conversation is an engine

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Archive for the ‘truth’ Category

Persuade Me

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But Not With Your Dumpster Words

Academic journals are near the top of our list for credible sources of information. The work of Retraction Watch (along with Professor Carl Elliot’s snarky Fear and Loathing in Bioethics) has helped me understand that peer-review processes are fallible and can be gamed. Still, the intent of providing transparent work that smart people can discuss seems a solid route to truly reliable knowledge.

Promotional copy is on the other end of the continuum. As a copywriter, I try to use reason and logic to engage readers. And I’ll bring in emotion to tell my client’s story. But I want a discussion, not a manipulative parlor trick. Good copy addresses humans with reason, logic, and emotion that honors our humanness without resorting to manipulation. After all, that’s how humans talk with other humans.

A Continuum of Believability

Further down the continuum of believability is sales talk. It’s the kind of stuff we hear from the used car salesman and telemarketers or our 45th president: “best,” “tremendous,” “today only,” “you’ve never seen anything like this.” These are dumpster words that signify active lying or passive disinformation. You can tell by the lack of specificity. The words are in-credible, that is, not believable and we should turn away from them.

Somewhere in the middle of the continuum of believability are persuasive commentaries and editorials that are biased and meant to convince. Their authors acknowledge their bias straight on and early in their communication. We see their bias and take that into account as we read. Even nearer the middle of the credibility continuum is instructional words that aim to help the reader accomplish something. That’s what my current class is about—helping readers take some action out in the world.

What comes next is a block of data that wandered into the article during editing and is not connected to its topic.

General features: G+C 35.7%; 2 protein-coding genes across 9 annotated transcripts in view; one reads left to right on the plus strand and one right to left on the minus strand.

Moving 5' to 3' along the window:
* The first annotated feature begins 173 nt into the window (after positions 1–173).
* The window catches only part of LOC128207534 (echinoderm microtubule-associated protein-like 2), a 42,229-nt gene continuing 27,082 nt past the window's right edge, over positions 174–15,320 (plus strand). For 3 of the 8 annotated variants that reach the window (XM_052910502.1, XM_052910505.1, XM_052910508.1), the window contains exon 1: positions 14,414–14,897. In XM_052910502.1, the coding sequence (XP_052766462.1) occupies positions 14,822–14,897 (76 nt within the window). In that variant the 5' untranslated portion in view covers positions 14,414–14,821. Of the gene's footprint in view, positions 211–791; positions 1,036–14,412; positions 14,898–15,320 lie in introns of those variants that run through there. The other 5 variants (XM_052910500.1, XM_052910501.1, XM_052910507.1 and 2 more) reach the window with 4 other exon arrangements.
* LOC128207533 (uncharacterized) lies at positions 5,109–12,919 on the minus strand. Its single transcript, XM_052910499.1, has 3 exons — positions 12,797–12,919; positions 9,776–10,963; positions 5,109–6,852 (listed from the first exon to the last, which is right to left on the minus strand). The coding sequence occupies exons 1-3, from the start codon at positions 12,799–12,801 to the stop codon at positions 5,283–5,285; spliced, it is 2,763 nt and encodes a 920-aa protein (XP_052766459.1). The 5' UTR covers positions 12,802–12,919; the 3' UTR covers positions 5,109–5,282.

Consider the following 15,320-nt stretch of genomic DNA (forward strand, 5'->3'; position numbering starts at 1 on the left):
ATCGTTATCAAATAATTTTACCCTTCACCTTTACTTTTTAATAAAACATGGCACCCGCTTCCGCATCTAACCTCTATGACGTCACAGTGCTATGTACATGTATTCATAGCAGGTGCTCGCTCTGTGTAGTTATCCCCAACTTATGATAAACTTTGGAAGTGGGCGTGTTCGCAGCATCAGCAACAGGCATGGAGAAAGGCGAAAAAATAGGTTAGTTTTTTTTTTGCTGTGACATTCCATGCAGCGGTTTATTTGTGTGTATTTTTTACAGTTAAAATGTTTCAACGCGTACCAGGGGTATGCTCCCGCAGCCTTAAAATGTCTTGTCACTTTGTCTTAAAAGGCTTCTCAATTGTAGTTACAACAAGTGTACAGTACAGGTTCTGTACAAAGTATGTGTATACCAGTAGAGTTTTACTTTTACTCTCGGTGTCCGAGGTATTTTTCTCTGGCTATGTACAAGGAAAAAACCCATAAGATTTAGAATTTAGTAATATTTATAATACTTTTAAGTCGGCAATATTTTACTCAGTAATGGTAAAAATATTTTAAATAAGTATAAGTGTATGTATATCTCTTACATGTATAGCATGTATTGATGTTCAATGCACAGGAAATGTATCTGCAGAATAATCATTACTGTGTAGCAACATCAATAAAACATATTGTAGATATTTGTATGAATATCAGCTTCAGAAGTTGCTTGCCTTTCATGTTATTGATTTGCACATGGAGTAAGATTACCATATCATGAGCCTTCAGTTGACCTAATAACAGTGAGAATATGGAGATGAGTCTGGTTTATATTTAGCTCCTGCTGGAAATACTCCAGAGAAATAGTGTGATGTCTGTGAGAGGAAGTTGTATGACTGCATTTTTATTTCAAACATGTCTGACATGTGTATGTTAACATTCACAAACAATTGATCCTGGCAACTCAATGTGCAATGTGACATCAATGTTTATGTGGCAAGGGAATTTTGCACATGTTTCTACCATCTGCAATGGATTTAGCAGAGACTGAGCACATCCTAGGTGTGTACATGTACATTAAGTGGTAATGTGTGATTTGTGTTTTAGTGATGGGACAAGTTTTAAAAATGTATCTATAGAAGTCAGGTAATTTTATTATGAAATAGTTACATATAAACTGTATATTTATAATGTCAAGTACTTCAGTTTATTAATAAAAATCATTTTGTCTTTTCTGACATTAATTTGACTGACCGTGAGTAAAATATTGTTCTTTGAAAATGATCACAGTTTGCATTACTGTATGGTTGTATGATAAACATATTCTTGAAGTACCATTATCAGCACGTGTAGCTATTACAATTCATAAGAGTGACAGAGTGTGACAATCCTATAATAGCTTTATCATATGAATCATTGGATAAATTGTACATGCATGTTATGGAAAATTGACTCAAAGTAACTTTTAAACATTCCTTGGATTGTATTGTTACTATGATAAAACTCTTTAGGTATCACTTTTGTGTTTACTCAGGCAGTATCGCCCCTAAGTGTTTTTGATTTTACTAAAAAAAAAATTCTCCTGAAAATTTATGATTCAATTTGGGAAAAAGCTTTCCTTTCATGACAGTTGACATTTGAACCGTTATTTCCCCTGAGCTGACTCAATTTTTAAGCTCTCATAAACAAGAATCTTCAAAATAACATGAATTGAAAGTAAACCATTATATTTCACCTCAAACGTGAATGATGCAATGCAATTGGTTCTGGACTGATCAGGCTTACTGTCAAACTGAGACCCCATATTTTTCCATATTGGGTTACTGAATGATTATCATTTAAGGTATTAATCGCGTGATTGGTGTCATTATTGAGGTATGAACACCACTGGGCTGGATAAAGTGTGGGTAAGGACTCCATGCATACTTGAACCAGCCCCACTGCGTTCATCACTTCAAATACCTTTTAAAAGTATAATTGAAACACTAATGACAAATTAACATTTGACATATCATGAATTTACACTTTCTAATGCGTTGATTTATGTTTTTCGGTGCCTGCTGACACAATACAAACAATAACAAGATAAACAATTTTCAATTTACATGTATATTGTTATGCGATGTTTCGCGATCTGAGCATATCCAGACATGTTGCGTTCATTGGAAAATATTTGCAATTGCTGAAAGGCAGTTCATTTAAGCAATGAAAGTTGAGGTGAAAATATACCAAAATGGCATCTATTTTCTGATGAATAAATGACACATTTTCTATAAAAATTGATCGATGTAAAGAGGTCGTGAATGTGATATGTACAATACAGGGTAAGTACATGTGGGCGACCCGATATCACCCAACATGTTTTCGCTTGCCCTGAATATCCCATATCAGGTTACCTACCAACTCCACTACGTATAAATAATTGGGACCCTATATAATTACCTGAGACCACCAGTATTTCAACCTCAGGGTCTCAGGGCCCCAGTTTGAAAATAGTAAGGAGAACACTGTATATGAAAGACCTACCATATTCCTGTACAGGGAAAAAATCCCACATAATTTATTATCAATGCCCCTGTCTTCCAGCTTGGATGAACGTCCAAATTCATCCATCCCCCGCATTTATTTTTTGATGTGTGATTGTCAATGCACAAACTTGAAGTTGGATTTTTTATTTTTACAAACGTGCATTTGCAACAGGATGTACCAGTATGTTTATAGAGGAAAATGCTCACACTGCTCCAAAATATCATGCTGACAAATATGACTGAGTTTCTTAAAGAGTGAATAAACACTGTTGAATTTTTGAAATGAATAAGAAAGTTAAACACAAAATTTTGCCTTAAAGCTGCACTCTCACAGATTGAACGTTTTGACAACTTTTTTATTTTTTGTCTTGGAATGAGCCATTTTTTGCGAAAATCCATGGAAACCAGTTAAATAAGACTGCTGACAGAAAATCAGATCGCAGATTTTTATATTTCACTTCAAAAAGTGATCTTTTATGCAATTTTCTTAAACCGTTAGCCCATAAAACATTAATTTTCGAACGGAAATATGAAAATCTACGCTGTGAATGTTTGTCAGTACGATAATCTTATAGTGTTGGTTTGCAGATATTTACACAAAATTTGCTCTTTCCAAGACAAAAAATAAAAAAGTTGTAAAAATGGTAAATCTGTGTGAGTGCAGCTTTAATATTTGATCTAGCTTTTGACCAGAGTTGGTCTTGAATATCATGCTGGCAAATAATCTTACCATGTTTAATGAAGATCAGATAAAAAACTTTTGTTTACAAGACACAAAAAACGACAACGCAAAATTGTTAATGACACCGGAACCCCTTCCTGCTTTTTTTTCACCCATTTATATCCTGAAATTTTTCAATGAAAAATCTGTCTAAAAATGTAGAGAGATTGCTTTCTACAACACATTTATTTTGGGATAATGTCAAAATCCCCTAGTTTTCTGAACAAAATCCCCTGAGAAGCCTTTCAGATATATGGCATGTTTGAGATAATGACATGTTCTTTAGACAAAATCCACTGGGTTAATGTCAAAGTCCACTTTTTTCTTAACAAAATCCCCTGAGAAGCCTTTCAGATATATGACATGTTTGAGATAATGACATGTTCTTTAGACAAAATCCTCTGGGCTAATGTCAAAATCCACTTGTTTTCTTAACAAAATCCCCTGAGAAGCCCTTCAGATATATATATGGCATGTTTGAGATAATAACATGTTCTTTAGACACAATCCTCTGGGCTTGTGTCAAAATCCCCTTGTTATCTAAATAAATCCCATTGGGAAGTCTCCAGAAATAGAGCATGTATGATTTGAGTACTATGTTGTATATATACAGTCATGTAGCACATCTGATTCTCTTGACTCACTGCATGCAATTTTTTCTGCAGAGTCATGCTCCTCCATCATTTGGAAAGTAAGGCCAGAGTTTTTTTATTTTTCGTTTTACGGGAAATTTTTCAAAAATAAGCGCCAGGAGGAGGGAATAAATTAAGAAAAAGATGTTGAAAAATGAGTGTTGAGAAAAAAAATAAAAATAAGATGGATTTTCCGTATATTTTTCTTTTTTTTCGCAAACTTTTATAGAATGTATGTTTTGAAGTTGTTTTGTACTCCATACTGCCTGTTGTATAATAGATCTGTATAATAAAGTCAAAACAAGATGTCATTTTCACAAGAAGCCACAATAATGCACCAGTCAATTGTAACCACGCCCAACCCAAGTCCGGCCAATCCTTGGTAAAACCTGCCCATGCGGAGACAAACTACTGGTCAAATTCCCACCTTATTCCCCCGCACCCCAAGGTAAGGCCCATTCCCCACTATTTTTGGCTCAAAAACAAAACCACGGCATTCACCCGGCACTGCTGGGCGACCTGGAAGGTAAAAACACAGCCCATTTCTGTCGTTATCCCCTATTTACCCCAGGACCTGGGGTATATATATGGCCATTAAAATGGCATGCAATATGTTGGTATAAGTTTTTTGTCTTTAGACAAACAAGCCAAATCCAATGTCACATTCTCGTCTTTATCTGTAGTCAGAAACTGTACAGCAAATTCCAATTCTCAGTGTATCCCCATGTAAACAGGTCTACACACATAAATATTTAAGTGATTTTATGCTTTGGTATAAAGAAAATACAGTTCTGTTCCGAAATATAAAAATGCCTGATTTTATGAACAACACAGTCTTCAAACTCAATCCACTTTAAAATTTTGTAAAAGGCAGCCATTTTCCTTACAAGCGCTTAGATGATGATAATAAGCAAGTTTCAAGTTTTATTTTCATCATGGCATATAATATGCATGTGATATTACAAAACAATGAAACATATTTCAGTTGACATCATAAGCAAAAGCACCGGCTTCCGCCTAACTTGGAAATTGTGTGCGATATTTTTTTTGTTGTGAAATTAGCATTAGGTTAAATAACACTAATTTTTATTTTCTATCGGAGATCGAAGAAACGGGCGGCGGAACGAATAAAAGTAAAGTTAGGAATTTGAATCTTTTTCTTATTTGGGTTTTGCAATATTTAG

If we are aiming toward credibility in our communication (a typical goal for sane people), we’ll pull from the tools and building-block thoughts that are well-vetted with facts and citations from other credible sources. We’ll also grab from the piles of words that invite further reflection and discussion. The more credible we want to be, the more we’ll direct our typing hands away from the sales talk words, those dead-end, short-circuiting, dumpster words that deceive and misdirect as they are spoken or written.

Smart People Discuss for Credibility

It’s how we sort most everything in life. By talking together about a book or a movie or a social problem or a new idea, we can often get to credible and truthful statements. Statements that we can believe and act on. But to get to that place of belief, we need to think critically about the pop-up slogans and pre-conceived notions that our ideology or brand-preference have placed in our brainpans. If we resist those clichés and talking points and instead look for words from our own experience, no matter how messy or awkward, we have a chance of getting to the truth.

Credible information withstands questions and discussion by smart people. Credibility is a way forward.

I am eager for our culture to develop a taste for credibility.

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Image credits: Kirk Livingston

The Secret Voice of Pleasure

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Difference-2-20160708

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Image Credit: Kirk Livingston

What we mean when we say “PC”

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Conversations will sometimes offend

“We’re all so PC today.”

When I hear this I wonder what the speaker means:

  • Does she mean we work so hard to not offend each other that what we say is meaningless?
  • Or does he mean he wants to get back to days of privilege (white, male, boss, pastor/priest, authority—name your privilege), back to when a part of our daily lexicon meant disparaging others deemed “less” because they did not line up with us?